At Wine Spectator, all new-release wines are reviewed in blind tastings. It’s the best way to judge wine, avoiding the bias that’s unavoidable when you know a wine’s label or price.
It’s also the most humbling way to judge wine. At the 2007 Wine Experience, the magazine’s senior editors put themselves under the spotlight, participating in a tasting where each chose a wine that was served blind to the whole panel and to the audience. Editor and publisher Marvin R. Shanken moderated that tasting, during which some editors incorrectly identified wines, and, in some cases, failed to recognize their own wines.
So this year, “when I asked for volunteers among the senior editors to come forward,” Shanken told the audience, “only one agreed to—reluctantly. His reputation is on the line.” Never afraid to rib his employees for the crowd, Shanken summoned senior editor James Molesworth to the stage. With the rest of the editors declining, Shanken hired replacements. Chef Emeril Lagasse, known for his restaurants around the country, including Wine Spectator Grand Award winners in New Orleans and Las Vegas, is known for his passion for wine. Looking for a wild card, Shanken asked John Salley, a former NBA power forward and owner of four championship rings, to come on stage. Salley, who stands 6’11” (but who Shanken claimed was 8’11”) and has a new wine project called Vegan Vine Wines, picked the publisher up in a bear hug on taking the stage. “John is very shy,” observed Shanken.
The last member of the panel was the audience. Everyone had a remote control in front of them, so as four wines were served, panelists and audience members could vote on the color, whether the wine was “New World” or “Old World,” its country of origin and grape variety.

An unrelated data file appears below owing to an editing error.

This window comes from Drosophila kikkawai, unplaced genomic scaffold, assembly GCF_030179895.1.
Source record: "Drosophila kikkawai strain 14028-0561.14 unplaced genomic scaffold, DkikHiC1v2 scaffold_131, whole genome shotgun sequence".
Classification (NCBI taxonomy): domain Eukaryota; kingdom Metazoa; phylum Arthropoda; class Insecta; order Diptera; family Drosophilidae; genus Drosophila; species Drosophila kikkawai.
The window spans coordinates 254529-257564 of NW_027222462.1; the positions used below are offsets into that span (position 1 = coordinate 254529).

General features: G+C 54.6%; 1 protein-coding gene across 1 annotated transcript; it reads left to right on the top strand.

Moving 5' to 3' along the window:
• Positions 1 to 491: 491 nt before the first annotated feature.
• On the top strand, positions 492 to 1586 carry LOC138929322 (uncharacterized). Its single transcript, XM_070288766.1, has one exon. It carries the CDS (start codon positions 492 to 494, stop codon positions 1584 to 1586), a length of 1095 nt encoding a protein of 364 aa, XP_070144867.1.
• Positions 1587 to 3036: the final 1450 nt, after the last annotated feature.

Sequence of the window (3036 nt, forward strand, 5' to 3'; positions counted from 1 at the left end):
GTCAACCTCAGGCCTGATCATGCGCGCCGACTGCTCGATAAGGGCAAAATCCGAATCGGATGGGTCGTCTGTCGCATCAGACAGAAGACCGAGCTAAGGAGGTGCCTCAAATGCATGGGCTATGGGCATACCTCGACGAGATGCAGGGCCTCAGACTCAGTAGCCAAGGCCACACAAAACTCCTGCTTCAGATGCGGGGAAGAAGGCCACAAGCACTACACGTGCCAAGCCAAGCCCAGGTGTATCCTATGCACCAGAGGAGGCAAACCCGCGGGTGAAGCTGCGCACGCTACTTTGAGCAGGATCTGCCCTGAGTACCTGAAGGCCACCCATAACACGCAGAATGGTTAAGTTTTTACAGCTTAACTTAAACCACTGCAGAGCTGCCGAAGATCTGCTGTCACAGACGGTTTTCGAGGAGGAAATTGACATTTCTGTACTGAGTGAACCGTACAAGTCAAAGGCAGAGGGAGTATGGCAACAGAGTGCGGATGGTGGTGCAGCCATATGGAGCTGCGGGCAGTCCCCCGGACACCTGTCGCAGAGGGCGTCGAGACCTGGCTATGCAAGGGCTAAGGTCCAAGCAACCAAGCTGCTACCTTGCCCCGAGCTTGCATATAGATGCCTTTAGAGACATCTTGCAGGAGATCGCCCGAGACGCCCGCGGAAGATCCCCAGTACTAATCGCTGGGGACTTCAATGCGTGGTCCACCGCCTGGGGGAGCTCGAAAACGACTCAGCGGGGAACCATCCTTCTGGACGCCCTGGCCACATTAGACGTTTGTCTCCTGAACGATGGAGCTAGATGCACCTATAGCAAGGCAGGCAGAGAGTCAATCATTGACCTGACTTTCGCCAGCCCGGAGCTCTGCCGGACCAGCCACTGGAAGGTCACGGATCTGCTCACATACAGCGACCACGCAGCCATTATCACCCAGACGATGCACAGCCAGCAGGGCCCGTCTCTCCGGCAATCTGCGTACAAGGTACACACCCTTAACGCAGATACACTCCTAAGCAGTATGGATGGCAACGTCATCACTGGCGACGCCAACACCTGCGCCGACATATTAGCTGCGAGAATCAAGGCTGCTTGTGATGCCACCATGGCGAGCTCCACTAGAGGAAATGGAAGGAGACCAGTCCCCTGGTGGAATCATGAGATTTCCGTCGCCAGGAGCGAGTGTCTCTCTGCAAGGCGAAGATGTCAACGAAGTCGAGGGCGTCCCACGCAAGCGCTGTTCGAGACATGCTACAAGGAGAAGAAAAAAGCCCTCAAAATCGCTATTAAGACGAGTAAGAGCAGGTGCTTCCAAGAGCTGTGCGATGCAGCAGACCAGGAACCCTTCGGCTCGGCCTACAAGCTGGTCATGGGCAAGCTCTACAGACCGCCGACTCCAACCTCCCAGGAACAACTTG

After the first wine was tasted, Molesworth shared his strategy. He believed the wine, a rich white, was a New World Chardonnay. “But then I made the classic blind tasting mistake. I started to think too much about what they might be pouring. When you taste blind, you need to just focus on what’s in the glass,” he said. “First instinct is usually right.”
Good advice that he should have listened to. Molesworth guessed wine one was an Australian Chardonnay, but it turned out to be the Beringer Chardonnay Napa Valley Private Reserve 2010 (92 points, $37). The majority of the audience thought California and won four points. Molesworth, right on everything but country, got three. Salley, who thought it was a French wine, got two. “If that wasn’t a softball up the middle, I don’t know what is,” said Shanken.
The wines got progressively tougher. The second wine was the El Molino Pinot Noir Rutherford 2009 (93, $60). The third was Il Poggione’s Brunello di Montalcino 2007 (92, $85). After an early wobble, Molesworth and Lagasse found their stride and got more answers right. Salley, new to blind tasting, took a little longer. “Did I mention that John was an excellent shot blocker, an excellent rebounder, but not much of a scorer?” teased Shanken.
By the last wine, the panel had adjusted to Shanken’s game. With four points at stake, the panelists successfully identified the red as a Cabernet Sauvignon from South Africa—Rust en Vrede’s Cabernet Sauvignon Stellenbosch 2009 (92, $28). Molesworth and Lagasse tied for an overall score of 14 points each. Salley finished strong with 12.
But the wisdom of the crowd finished first—the audience got 16 points. Salley was gracious in fourth place. When he revealed he had never been to Bordeaux, Shanken offered to introduce him to Corinne Mentzelopoulos, owner of Château Margaux, who was sitting in the front row. Salley asked if she was single, because he was looking for a French winery to invest in.
Was there anything to be learned from an hour of laughing and tasting? Molesworth summed it up best. “Blind tasting is a lot of fun. You should try it at home. Have a party where everyone brings a bottle and you taste,” he said. “And when you taste, trust your instincts.”